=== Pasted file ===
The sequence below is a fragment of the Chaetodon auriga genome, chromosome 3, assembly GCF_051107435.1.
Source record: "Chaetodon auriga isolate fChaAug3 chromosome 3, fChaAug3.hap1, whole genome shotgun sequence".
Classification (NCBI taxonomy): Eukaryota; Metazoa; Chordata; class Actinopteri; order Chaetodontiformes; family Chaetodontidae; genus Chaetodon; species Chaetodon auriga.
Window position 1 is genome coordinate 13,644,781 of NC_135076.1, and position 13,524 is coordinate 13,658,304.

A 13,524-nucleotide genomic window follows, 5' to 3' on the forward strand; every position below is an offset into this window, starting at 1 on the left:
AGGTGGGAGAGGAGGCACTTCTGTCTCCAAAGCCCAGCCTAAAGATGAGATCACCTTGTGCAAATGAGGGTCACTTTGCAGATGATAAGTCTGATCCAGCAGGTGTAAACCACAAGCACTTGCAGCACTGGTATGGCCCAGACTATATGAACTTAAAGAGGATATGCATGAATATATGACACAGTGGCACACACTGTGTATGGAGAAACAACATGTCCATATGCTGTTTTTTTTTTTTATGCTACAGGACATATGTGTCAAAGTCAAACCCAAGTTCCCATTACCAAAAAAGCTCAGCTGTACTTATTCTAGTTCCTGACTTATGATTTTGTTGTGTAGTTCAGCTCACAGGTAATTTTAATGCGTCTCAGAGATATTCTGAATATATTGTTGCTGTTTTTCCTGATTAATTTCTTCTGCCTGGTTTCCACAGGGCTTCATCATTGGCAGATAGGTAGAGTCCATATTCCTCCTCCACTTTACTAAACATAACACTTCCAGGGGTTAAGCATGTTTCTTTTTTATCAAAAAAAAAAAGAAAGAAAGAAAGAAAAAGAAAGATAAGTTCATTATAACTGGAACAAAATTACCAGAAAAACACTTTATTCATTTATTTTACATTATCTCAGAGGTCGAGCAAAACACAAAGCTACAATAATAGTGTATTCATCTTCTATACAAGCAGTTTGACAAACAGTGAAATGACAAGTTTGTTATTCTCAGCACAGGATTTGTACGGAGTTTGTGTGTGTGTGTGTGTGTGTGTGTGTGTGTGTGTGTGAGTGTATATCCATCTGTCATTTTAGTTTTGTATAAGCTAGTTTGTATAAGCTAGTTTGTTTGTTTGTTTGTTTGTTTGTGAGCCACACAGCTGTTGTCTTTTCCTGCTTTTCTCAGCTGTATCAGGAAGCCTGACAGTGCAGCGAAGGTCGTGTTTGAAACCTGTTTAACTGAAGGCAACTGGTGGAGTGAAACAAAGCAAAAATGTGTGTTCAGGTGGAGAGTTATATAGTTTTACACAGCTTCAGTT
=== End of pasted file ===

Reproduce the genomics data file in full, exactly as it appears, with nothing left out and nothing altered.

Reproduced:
The sequence below is a fragment of the Chaetodon auriga genome, chromosome 3, assembly GCF_051107435.1.
Source record: "Chaetodon auriga isolate fChaAug3 chromosome 3, fChaAug3.hap1, whole genome shotgun sequence".
Classification (NCBI taxonomy): Eukaryota; Metazoa; Chordata; class Actinopteri; order Chaetodontiformes; family Chaetodontidae; genus Chaetodon; species Chaetodon auriga.
Window position 1 is genome coordinate 13,644,781 of NC_135076.1, and position 13,524 is coordinate 13,658,304.

A 13,524-nucleotide genomic window follows, 5' to 3' on the forward strand; every position below is an offset into this window, starting at 1 on the left:
AGGTGGGAGAGGAGGCACTTCTGTCTCCAAAGCCCAGCCTAAAGATGAGATCACCTTGTGCAAATGAGGGTCACTTTGCAGATGATAAGTCTGATCCAGCAGGTGTAAACCACAAGCACTTGCAGCACTGGTATGGCCCAGACTATATGAACTTAAAGAGGATATGCATGAATATATGACACAGTGGCACACACTGTGTATGGAGAAACAACATGTCCATATGCTGTTTTTTTTTTTTATGCTACAGGACATATGTGTCAAAGTCAAACCCAAGTTCCCATTACCAAAAAAGCTCAGCTGTACTTATTCTAGTTCCTGACTTATGATTTTGTTGTGTAGTTCAGCTCACAGGTAATTTTAATGCGTCTCAGAGATATTCTGAATATATTGTTGCTGTTTTTCCTGATTAATTTCTTCTGCCTGGTTTCCACAGGGCTTCATCATTGGCAGATAGGTAGAGTCCATATTCCTCCTCCACTTTACTAAACATAACACTTCCAGGGGTTAAGCATGTTTCTTTTTTATCAAAAAAAAAAAGAAAGAAAGAAAGAAAAAGAAAGATAAGTTCATTATAACTGGAACAAAATTACCAGAAAAACACTTTATTCATTTATTTTACATTATCTCAGAGGTCGAGCAAAACACAAAGCTACAATAATAGTGTATTCATCTTCTATACAAGCAGTTTGACAAACAGTGAAATGACAAGTTTGTTATTCTCAGCACAGGATTTGTACGGAGTTTGTGTGTGTGTGTGTGTGTGTGTGTGTGTGTGTGTGTGAGTGTATATCCATCTGTCATTTTAGTTTTGTATAAGCTAGTTTGTATAAGCTAGTTTGTTTGTTTGTTTGTTTGTTTGTGAGCCACACAGCTGTTGTCTTTTCCTGCTTTTCTCAGCTGTATCAGGAAGCCTGACAGTGCAGCGAAGGTCGTGTTTGAAACCTGTTTAACTGAAGGCAACTGGTGGAGTGAAACAAAGCAAAAATGTGTGTTCAGGTGGAGAGTTATATAGTTTTACACAGCTTCAGTT